A divorced Charlotte parent might have visitation or custody rights. If the parent has visitation rights, this means the parent has the right to spend time with the child, but the child does not live with the parent. The child lives with the parent who has physical custody rights.
Physical custody, dealing with the child’s primary residence, is only one type of custody. Legal custody is the type. A parent who does not have physical custody might still share legal custody with the other parent. Parents with legal custody have the right to make decisions about important elements of a child’s life including religion, education and health care.
If physical custody is shared, then both parents have a significant amount of time with the child. However, this could also be the case in some situations where a parent has visitation and the other has physical custody rights. There are many different types of arrangements that might suit parents and their children.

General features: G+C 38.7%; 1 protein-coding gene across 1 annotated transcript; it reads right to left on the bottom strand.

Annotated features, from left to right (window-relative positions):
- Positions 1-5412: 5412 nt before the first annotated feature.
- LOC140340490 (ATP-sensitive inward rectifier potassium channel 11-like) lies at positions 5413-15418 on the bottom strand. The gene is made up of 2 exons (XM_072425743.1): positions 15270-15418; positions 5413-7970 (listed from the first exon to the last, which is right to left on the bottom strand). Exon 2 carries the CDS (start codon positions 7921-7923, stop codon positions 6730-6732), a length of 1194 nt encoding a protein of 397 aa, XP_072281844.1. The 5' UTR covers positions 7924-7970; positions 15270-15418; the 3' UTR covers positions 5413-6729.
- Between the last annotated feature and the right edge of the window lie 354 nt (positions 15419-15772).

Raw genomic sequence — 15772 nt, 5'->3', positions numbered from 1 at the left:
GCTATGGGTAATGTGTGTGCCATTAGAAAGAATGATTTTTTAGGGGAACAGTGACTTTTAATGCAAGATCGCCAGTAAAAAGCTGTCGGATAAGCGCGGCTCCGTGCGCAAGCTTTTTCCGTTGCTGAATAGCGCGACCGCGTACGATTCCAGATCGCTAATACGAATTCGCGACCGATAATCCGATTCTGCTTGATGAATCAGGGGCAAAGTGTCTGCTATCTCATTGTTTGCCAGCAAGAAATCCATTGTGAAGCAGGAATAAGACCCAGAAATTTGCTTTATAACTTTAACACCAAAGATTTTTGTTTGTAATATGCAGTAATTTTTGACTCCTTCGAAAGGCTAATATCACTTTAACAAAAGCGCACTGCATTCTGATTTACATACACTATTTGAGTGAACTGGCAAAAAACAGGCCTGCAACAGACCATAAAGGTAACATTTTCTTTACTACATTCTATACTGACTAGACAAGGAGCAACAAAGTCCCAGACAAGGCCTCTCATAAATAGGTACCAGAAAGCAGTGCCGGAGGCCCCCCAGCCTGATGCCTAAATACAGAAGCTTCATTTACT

The most important thing parents should keep in mind is that they should make decisions that are in the best interests of the child. Parents can negotiate an agreement for a child custody and visitation schedule. This may be a difficult process, but their attorneys can assist them in these negotiations. Parents can also create a parenting agreement that addresses such issues as bed times and who is responsible for which extracurricular activities. In a high-conflict situation, parents might agree to communicate only by email or text and only on the subject of the child or even through their attorneys. If they are unable to reach an agreement, they can turn to mediation or go to court and have a judge make a decision.
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